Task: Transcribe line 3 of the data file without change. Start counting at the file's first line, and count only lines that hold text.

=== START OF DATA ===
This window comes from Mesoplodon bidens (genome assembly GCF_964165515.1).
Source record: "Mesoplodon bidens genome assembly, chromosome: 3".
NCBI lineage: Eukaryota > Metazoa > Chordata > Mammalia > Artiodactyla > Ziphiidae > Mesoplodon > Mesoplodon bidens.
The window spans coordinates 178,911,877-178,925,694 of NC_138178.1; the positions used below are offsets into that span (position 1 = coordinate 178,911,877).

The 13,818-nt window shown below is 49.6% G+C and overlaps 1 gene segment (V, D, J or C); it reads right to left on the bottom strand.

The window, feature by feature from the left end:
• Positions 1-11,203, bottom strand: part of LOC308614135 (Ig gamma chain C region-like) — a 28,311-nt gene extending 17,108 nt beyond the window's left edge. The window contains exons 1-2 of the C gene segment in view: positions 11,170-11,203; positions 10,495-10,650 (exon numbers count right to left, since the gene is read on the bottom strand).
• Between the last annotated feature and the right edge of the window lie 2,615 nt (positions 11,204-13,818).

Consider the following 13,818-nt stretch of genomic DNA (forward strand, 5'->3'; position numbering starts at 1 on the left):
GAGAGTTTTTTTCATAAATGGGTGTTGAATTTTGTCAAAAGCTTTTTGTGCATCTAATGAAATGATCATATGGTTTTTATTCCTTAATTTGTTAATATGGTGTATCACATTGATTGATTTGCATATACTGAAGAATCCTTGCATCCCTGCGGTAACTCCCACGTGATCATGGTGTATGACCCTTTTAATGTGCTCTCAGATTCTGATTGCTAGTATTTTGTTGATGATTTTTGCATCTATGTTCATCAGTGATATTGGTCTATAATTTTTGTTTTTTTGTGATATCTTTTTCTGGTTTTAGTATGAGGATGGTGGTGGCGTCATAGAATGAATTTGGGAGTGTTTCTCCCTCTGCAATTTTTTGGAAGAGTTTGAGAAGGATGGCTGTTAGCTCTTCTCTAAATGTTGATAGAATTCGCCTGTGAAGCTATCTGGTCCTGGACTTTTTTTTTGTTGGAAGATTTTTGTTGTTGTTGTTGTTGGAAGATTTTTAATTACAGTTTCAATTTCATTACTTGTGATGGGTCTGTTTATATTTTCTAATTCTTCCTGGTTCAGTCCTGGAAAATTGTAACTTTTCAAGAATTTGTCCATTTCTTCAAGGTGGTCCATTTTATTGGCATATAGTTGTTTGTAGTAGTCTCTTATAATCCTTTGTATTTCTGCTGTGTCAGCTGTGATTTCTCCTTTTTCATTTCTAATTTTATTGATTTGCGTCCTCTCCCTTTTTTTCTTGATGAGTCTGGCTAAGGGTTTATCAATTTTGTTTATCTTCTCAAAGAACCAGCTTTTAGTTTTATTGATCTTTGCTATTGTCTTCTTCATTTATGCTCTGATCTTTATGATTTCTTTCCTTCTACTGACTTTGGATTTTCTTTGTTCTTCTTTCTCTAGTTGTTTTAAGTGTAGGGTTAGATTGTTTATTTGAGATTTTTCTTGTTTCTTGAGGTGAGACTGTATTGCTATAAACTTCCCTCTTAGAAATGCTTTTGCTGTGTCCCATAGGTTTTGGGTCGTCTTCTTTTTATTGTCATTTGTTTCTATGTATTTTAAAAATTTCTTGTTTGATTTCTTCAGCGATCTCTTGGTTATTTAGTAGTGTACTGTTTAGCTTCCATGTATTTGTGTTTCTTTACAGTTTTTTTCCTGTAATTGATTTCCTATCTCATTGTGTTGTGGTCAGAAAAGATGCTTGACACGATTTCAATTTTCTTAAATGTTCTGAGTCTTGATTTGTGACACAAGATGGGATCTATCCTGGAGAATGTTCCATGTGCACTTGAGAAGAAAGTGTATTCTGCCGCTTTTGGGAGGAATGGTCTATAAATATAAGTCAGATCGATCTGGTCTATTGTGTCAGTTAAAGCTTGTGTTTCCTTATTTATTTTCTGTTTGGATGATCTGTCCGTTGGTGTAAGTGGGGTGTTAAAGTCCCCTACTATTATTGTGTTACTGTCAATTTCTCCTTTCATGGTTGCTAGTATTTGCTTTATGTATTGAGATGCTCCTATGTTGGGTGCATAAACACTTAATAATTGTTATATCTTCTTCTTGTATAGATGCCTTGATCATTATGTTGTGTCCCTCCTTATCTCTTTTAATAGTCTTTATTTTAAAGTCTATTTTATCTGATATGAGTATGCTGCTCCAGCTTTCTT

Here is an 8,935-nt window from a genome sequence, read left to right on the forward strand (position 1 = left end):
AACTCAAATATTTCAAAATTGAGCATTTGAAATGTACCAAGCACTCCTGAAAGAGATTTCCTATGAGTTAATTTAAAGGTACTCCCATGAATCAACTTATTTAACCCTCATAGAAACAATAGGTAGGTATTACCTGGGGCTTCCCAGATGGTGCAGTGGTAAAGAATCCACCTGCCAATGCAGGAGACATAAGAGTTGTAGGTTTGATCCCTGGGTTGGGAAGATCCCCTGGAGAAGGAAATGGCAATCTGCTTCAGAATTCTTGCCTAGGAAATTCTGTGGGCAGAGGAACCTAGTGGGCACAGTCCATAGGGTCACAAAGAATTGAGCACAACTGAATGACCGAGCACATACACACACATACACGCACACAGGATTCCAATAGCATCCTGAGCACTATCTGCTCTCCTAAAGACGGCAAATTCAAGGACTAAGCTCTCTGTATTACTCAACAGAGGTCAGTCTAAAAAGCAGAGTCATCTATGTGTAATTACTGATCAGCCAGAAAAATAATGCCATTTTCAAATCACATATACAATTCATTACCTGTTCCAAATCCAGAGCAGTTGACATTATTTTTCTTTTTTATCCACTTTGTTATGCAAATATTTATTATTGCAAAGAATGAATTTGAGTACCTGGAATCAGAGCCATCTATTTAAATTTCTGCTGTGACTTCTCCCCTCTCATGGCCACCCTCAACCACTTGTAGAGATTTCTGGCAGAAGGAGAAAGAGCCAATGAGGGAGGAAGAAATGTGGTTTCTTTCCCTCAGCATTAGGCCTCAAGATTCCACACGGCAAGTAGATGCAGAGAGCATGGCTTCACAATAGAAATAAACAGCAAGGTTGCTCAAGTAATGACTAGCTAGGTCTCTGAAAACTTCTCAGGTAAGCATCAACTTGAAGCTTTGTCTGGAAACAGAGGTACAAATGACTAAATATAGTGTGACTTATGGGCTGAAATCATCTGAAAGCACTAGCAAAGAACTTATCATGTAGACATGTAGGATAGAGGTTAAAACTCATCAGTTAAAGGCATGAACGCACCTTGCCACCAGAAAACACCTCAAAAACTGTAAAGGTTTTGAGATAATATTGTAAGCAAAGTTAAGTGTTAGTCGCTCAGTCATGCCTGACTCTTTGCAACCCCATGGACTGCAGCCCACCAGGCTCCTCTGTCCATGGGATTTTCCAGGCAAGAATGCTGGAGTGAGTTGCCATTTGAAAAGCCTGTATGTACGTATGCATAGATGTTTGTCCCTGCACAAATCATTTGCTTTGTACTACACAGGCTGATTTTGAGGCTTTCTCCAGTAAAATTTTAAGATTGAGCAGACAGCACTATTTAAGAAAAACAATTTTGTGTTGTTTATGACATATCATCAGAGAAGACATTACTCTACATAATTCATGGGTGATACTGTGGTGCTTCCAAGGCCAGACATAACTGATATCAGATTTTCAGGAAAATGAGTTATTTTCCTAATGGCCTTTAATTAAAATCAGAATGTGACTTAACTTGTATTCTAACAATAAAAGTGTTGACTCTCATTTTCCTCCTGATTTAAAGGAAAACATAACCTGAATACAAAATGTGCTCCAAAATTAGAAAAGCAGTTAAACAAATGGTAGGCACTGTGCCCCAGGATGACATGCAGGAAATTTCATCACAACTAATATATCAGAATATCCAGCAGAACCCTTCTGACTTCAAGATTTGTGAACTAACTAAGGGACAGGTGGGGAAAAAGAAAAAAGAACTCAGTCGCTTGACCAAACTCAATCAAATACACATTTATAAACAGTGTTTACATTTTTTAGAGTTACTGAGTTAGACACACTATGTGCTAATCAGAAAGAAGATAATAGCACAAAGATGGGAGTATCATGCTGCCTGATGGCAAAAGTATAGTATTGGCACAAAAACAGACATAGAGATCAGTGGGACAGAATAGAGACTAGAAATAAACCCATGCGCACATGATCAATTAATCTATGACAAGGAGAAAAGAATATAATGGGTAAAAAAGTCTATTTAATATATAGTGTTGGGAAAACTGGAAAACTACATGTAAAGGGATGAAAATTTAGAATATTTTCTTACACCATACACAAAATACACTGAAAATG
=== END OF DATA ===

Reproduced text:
NCBI lineage: Eukaryota > Metazoa > Chordata > Mammalia > Artiodactyla > Ziphiidae > Mesoplodon > Mesoplodon bidens.